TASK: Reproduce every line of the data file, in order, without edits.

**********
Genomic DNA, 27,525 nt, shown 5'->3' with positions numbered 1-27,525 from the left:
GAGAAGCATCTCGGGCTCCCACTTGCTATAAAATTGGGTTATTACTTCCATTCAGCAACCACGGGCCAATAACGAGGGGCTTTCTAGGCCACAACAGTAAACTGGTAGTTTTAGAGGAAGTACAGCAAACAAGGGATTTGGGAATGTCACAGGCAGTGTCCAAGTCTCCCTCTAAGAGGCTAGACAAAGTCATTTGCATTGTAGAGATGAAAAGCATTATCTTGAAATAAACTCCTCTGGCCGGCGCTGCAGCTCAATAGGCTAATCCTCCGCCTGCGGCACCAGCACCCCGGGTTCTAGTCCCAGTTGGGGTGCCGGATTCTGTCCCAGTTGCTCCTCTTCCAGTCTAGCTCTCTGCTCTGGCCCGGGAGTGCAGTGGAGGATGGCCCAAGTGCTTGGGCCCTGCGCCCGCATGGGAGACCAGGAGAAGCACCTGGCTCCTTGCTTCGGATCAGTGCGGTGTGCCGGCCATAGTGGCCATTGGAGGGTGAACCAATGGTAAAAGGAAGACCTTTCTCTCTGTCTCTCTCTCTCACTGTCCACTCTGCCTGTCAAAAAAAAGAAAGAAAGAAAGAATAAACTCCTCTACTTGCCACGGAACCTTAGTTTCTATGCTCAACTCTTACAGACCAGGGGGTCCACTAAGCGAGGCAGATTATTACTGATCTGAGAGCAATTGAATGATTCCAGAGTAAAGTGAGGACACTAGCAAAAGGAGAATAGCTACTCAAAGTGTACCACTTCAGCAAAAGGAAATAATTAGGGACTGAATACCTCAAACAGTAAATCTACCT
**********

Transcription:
Genomic DNA, 27,525 nt, shown 5'->3' with positions numbered 1-27,525 from the left:
GAGAAGCATCTCGGGCTCCCACTTGCTATAAAATTGGGTTATTACTTCCATTCAGCAACCACGGGCCAATAACGAGGGGCTTTCTAGGCCACAACAGTAAACTGGTAGTTTTAGAGGAAGTACAGCAAACAAGGGATTTGGGAATGTCACAGGCAGTGTCCAAGTCTCCCTCTAAGAGGCTAGACAAAGTCATTTGCATTGTAGAGATGAAAAGCATTATCTTGAAATAAACTCCTCTGGCCGGCGCTGCAGCTCAATAGGCTAATCCTCCGCCTGCGGCACCAGCACCCCGGGTTCTAGTCCCAGTTGGGGTGCCGGATTCTGTCCCAGTTGCTCCTCTTCCAGTCTAGCTCTCTGCTCTGGCCCGGGAGTGCAGTGGAGGATGGCCCAAGTGCTTGGGCCCTGCGCCCGCATGGGAGACCAGGAGAAGCACCTGGCTCCTTGCTTCGGATCAGTGCGGTGTGCCGGCCATAGTGGCCATTGGAGGGTGAACCAATGGTAAAAGGAAGACCTTTCTCTCTGTCTCTCTCTCTCACTGTCCACTCTGCCTGTCAAAAAAAAGAAAGAAAGAAAGAATAAACTCCTCTACTTGCCACGGAACCTTAGTTTCTATGCTCAACTCTTACAGACCAGGGGGTCCACTAAGCGAGGCAGATTATTACTGATCTGAGAGCAATTGAATGATTCCAGAGTAAAGTGAGGACACTAGCAAAAGGAGAATAGCTACTCAAAGTGTACCACTTCAGCAAAAGGAAATAATTAGGGACTGAATACCTCAAACAGTAAATCTACCT